Yes, the tradition is to gift the cacher with a gold spraypainted ammo can. Cool, huh? I assume other geocacher associations do something similar for their local cachers. (If you do something different, please share in the comments. I want to know about it!)
We have also celebrated 10,000 finds for other local cachers. I wonder if we’d celebrate for 5,000.
A new milestone is on the horizon for CTCA — number of hides. We’ve not celebrated this one before because no one else in our state has ever done it. One cacher in our group has hidden 1,000 geocaches! He’s everyone’s favorite because he keeps hiding interesting containers for us to find. Of course, his celebration will include a large golden ammo can filled with all kinds of geocaching goodness.
I’m not sure if I’ve said this before, but when we started caching we really didn’t know anything about it. We had to learn as we cached. One of the things we had to learn was the geocaching lingo and abbreviations for phrases that we saw in many geocaches’ online logs. So, here’s a list of the most common abbreviations and shorthand phrases we geocachers use.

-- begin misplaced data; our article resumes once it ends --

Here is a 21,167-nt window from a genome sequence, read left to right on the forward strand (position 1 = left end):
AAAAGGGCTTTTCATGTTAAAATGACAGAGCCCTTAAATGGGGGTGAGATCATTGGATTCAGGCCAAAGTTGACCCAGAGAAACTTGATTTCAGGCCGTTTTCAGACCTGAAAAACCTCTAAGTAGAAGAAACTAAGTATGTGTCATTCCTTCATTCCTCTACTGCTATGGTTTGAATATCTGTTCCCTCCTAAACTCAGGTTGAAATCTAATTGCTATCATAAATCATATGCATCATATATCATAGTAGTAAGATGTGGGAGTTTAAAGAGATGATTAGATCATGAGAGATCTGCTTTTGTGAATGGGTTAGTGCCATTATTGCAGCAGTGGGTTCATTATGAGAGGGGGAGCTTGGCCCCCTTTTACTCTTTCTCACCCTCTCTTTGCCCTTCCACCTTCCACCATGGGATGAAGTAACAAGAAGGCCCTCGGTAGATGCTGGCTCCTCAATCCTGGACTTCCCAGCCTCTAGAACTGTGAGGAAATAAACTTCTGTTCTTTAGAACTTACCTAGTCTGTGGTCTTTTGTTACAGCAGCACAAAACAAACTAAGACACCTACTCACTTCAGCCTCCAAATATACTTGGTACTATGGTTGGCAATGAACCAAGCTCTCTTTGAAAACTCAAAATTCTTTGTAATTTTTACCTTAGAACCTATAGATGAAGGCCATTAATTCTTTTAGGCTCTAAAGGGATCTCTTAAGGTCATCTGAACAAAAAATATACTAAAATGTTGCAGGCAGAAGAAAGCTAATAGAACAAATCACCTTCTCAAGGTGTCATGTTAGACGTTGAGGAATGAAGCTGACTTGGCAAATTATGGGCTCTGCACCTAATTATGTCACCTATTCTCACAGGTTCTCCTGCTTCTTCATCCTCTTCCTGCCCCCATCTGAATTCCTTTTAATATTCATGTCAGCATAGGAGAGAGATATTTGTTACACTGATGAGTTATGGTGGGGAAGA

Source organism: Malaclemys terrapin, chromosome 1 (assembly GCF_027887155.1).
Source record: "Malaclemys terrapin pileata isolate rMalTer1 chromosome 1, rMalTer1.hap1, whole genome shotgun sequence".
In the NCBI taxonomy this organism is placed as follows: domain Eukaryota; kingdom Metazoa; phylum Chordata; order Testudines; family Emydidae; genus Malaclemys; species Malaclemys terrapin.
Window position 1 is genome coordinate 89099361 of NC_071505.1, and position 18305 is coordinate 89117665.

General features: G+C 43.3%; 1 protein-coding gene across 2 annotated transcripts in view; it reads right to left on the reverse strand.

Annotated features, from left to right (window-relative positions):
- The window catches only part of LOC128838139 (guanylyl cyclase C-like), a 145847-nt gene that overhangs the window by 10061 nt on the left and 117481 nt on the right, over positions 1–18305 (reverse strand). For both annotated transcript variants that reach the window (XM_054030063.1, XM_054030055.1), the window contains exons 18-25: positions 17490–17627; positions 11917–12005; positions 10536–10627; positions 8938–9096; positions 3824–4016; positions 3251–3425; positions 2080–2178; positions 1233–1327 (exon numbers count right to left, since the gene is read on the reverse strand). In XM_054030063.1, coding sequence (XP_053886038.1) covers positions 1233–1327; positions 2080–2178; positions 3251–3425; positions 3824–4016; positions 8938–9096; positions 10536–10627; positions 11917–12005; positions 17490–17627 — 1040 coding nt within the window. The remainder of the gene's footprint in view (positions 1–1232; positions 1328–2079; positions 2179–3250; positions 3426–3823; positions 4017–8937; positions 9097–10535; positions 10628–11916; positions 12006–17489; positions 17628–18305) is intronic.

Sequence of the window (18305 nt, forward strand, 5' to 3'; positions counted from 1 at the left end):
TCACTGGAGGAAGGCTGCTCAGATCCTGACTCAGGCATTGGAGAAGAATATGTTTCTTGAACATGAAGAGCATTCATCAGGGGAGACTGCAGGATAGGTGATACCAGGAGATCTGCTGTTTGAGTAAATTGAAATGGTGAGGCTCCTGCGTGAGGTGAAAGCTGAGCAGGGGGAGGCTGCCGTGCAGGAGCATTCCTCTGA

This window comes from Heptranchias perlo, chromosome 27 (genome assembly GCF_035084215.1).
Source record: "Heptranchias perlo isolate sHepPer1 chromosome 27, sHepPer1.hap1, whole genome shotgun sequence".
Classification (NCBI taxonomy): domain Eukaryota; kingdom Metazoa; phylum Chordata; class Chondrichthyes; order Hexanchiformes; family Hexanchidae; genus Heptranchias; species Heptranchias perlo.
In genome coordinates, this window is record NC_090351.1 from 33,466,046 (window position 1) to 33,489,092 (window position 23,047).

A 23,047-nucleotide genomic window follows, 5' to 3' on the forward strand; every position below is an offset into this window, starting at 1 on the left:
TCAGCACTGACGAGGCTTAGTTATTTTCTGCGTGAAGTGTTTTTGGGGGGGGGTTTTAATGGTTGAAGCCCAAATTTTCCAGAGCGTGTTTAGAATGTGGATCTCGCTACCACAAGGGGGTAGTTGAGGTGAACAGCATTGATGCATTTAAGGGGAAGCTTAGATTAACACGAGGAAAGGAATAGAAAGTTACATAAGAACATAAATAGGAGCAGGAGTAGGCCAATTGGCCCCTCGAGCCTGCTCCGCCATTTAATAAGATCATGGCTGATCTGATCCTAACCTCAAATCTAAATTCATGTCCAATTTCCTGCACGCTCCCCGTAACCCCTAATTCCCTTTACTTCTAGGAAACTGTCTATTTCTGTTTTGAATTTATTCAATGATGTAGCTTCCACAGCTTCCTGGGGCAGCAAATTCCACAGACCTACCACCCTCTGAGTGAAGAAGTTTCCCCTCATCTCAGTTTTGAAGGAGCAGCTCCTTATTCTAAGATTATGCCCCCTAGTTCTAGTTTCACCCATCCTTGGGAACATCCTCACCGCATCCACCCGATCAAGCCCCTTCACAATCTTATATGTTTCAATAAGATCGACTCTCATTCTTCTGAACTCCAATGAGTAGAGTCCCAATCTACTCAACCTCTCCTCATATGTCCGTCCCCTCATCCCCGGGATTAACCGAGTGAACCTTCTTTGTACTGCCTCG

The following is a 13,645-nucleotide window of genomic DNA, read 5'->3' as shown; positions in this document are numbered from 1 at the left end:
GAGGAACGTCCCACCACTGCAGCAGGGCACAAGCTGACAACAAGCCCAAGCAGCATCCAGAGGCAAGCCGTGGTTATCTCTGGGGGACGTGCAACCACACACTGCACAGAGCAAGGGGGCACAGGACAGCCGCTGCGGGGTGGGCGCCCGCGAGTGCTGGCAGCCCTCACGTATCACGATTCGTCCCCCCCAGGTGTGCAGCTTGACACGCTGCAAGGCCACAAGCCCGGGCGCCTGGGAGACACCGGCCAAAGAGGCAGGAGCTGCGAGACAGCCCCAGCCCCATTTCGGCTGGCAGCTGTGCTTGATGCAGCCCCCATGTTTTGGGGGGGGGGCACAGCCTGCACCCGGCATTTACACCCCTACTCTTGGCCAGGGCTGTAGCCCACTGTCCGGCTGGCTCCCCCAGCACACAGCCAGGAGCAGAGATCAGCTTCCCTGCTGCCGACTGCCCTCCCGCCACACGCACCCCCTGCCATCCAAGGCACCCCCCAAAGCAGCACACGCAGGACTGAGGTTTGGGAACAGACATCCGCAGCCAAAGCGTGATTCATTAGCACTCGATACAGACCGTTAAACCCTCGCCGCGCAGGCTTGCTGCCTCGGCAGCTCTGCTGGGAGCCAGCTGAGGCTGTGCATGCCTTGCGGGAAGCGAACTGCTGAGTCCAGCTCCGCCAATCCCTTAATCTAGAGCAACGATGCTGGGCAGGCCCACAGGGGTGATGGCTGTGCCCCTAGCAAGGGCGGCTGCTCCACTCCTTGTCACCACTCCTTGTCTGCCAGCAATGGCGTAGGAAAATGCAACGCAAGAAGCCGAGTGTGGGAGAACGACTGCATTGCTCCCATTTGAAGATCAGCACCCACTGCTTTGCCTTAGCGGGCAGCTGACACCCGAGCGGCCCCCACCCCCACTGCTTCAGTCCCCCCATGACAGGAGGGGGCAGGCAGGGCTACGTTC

FTF – First-to-find. Use this when you are the first geocacher to find a new geocache.
“FTF with my favorite cacher, KesselRun!! We got the email alerting us to this new cache, so we jumped in the Cache Interceptor and hurried to GZ.”
GZ — Ground zero. The coordinates to which your GPS leads you. Hopeufully, the cache will be hidden there or very close to it.
“Made it to GZ. Searched for 30 minutes. Finally found the cache about 60 feet away.”